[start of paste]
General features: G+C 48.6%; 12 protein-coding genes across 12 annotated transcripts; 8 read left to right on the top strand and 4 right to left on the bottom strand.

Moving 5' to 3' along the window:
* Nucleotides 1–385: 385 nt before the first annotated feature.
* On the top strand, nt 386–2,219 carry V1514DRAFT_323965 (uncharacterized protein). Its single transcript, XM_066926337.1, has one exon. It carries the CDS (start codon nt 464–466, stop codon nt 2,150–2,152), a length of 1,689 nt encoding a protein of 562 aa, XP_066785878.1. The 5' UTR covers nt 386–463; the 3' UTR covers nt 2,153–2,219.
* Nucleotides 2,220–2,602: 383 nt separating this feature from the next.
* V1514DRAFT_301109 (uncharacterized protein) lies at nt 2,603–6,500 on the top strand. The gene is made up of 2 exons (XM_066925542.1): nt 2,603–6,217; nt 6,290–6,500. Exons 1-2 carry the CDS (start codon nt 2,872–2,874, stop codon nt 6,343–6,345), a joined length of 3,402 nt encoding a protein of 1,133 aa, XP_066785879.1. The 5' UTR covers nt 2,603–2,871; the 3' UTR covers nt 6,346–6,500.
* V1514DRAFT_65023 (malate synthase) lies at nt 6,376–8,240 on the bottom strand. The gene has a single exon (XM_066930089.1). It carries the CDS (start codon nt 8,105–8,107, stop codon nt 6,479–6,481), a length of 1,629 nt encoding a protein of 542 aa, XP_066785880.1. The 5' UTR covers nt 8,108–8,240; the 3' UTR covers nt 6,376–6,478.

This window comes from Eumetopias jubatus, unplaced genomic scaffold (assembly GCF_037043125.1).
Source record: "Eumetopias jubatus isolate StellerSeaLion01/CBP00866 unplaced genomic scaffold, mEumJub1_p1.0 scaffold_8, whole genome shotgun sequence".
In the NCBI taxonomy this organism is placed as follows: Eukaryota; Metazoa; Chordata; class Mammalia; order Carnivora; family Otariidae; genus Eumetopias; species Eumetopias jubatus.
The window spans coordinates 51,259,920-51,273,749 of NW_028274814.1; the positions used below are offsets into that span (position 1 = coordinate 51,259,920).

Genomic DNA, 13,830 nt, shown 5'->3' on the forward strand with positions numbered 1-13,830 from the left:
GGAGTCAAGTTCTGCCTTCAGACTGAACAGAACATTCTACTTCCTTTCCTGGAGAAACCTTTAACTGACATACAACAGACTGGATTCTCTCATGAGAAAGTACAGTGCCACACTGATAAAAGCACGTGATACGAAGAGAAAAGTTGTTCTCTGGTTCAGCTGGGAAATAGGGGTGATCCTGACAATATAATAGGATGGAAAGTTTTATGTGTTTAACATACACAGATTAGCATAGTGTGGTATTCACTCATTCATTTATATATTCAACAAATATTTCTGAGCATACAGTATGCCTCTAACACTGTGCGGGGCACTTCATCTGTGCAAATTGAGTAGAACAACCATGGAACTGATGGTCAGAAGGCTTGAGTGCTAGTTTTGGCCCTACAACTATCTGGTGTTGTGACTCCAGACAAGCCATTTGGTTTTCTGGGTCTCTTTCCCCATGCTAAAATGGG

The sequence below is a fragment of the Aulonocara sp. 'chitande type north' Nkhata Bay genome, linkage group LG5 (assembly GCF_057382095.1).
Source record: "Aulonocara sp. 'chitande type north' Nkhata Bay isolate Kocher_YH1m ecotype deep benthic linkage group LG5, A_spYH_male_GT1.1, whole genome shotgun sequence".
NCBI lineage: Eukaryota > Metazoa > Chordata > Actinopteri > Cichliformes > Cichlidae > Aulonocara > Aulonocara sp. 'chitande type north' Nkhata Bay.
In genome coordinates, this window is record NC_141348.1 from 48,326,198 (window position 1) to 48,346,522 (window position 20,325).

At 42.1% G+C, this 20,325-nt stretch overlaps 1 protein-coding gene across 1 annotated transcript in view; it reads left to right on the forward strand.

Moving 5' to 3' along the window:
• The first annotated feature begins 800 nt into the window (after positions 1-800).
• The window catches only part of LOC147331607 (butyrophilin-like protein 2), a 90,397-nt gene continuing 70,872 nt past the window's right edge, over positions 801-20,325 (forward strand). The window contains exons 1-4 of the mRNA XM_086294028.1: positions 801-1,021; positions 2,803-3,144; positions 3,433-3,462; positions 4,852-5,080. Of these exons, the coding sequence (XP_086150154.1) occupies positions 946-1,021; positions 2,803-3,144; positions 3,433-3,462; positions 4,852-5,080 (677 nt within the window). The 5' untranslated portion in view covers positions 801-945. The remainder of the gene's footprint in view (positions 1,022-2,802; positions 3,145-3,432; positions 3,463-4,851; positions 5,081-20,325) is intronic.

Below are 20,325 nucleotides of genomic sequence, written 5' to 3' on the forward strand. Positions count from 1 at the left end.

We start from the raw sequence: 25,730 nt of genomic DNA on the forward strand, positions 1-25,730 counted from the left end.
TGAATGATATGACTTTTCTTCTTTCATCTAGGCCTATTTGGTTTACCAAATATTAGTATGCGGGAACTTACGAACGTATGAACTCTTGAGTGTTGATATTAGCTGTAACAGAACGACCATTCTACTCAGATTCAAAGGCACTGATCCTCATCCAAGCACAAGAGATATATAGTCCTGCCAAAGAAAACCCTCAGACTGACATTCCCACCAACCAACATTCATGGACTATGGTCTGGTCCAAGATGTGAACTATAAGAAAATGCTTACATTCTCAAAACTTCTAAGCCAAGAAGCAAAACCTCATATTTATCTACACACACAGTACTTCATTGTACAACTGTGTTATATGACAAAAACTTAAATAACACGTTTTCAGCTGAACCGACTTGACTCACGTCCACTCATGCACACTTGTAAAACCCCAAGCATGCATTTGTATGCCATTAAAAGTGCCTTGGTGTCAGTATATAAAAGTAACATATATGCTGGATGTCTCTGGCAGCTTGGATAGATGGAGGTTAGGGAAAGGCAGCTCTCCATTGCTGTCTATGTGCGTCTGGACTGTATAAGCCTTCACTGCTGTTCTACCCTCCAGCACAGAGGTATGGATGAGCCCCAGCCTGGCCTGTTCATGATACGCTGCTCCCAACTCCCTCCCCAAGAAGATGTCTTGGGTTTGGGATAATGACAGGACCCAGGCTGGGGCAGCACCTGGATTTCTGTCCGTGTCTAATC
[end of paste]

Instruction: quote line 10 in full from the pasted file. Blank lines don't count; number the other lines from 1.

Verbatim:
In the NCBI taxonomy this organism is placed as follows: Eukaryota; Metazoa; Chordata; class Mammalia; order Carnivora; family Otariidae; genus Eumetopias; species Eumetopias jubatus.